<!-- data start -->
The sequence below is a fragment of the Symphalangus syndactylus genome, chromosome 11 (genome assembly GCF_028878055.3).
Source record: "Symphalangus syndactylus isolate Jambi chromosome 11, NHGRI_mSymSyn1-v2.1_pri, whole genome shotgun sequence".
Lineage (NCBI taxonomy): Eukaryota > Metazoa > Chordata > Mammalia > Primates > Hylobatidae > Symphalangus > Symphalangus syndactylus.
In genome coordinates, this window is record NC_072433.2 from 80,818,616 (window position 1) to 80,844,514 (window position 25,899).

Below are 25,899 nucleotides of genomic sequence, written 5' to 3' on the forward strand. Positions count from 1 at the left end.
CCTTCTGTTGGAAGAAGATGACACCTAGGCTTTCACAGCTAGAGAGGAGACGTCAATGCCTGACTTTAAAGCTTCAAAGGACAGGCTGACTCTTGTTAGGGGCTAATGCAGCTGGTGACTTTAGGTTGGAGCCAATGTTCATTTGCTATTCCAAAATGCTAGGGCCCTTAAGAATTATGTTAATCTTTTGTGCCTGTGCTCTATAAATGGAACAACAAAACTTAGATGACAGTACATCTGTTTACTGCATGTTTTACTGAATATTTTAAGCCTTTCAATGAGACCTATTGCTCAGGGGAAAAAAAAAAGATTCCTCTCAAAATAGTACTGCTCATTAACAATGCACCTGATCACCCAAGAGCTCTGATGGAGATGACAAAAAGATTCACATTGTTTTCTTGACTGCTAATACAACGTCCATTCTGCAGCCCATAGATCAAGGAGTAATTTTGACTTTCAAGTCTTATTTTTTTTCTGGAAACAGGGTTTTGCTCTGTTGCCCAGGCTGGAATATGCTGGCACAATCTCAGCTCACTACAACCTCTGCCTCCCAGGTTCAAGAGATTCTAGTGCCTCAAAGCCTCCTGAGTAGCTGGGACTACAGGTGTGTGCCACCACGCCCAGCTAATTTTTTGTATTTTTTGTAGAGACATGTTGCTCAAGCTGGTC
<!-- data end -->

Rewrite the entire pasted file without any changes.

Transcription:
The sequence below is a fragment of the Symphalangus syndactylus genome, chromosome 11 (genome assembly GCF_028878055.3).
Source record: "Symphalangus syndactylus isolate Jambi chromosome 11, NHGRI_mSymSyn1-v2.1_pri, whole genome shotgun sequence".
Lineage (NCBI taxonomy): Eukaryota > Metazoa > Chordata > Mammalia > Primates > Hylobatidae > Symphalangus > Symphalangus syndactylus.
In genome coordinates, this window is record NC_072433.2 from 80,818,616 (window position 1) to 80,844,514 (window position 25,899).

Below are 25,899 nucleotides of genomic sequence, written 5' to 3' on the forward strand. Positions count from 1 at the left end.
CCTTCTGTTGGAAGAAGATGACACCTAGGCTTTCACAGCTAGAGAGGAGACGTCAATGCCTGACTTTAAAGCTTCAAAGGACAGGCTGACTCTTGTTAGGGGCTAATGCAGCTGGTGACTTTAGGTTGGAGCCAATGTTCATTTGCTATTCCAAAATGCTAGGGCCCTTAAGAATTATGTTAATCTTTTGTGCCTGTGCTCTATAAATGGAACAACAAAACTTAGATGACAGTACATCTGTTTACTGCATGTTTTACTGAATATTTTAAGCCTTTCAATGAGACCTATTGCTCAGGGGAAAAAAAAAAGATTCCTCTCAAAATAGTACTGCTCATTAACAATGCACCTGATCACCCAAGAGCTCTGATGGAGATGACAAAAAGATTCACATTGTTTTCTTGACTGCTAATACAACGTCCATTCTGCAGCCCATAGATCAAGGAGTAATTTTGACTTTCAAGTCTTATTTTTTTTCTGGAAACAGGGTTTTGCTCTGTTGCCCAGGCTGGAATATGCTGGCACAATCTCAGCTCACTACAACCTCTGCCTCCCAGGTTCAAGAGATTCTAGTGCCTCAAAGCCTCCTGAGTAGCTGGGACTACAGGTGTGTGCCACCACGCCCAGCTAATTTTTTGTATTTTTTGTAGAGACATGTTGCTCAAGCTGGTC